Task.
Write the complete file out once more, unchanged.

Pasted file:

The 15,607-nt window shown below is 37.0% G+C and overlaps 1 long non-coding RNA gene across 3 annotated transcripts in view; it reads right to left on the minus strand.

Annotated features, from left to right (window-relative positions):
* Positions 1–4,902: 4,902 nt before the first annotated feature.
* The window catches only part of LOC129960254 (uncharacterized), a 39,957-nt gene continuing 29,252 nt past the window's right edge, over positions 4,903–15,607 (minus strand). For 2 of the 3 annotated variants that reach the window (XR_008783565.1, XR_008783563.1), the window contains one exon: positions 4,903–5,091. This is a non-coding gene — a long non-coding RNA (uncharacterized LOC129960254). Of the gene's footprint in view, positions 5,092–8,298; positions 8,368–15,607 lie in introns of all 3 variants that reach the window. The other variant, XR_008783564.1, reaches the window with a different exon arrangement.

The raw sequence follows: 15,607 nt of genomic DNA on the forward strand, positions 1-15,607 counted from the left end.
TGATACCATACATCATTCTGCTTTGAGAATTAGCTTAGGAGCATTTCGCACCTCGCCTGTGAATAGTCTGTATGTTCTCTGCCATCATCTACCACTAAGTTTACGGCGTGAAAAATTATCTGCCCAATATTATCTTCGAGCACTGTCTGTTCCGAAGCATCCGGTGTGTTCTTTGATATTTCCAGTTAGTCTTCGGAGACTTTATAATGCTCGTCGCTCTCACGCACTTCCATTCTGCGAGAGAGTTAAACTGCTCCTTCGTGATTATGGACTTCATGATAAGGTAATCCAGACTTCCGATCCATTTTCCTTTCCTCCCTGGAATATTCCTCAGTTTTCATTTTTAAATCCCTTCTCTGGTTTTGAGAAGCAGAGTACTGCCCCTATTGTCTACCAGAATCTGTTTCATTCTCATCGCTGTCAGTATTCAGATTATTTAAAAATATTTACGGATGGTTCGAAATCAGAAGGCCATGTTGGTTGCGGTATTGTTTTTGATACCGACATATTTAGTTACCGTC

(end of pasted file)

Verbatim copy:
The 15,607-nt window shown below is 37.0% G+C and overlaps 1 long non-coding RNA gene across 3 annotated transcripts in view; it reads right to left on the minus strand.

Annotated features, from left to right (window-relative positions):
* Positions 1–4,902: 4,902 nt before the first annotated feature.
* The window catches only part of LOC129960254 (uncharacterized), a 39,957-nt gene continuing 29,252 nt past the window's right edge, over positions 4,903–15,607 (minus strand). For 2 of the 3 annotated variants that reach the window (XR_008783565.1, XR_008783563.1), the window contains one exon: positions 4,903–5,091. This is a non-coding gene — a long non-coding RNA (uncharacterized LOC129960254). Of the gene's footprint in view, positions 5,092–8,298; positions 8,368–15,607 lie in introns of all 3 variants that reach the window. The other variant, XR_008783564.1, reaches the window with a different exon arrangement.

The raw sequence follows: 15,607 nt of genomic DNA on the forward strand, positions 1-15,607 counted from the left end.
TGATACCATACATCATTCTGCTTTGAGAATTAGCTTAGGAGCATTTCGCACCTCGCCTGTGAATAGTCTGTATGTTCTCTGCCATCATCTACCACTAAGTTTACGGCGTGAAAAATTATCTGCCCAATATTATCTTCGAGCACTGTCTGTTCCGAAGCATCCGGTGTGTTCTTTGATATTTCCAGTTAGTCTTCGGAGACTTTATAATGCTCGTCGCTCTCACGCACTTCCATTCTGCGAGAGAGTTAAACTGCTCCTTCGTGATTATGGACTTCATGATAAGGTAATCCAGACTTCCGATCCATTTTCCTTTCCTCCCTGGAATATTCCTCAGTTTTCATTTTTAAATCCCTTCTCTGGTTTTGAGAAGCAGAGTACTGCCCCTATTGTCTACCAGAATCTGTTTCATTCTCATCGCTGTCAGTATTCAGATTATTTAAAAATATTTACGGATGGTTCGAAATCAGAAGGCCATGTTGGTTGCGGTATTGTTTTTGATACCGACATATTTAGTTACCGTC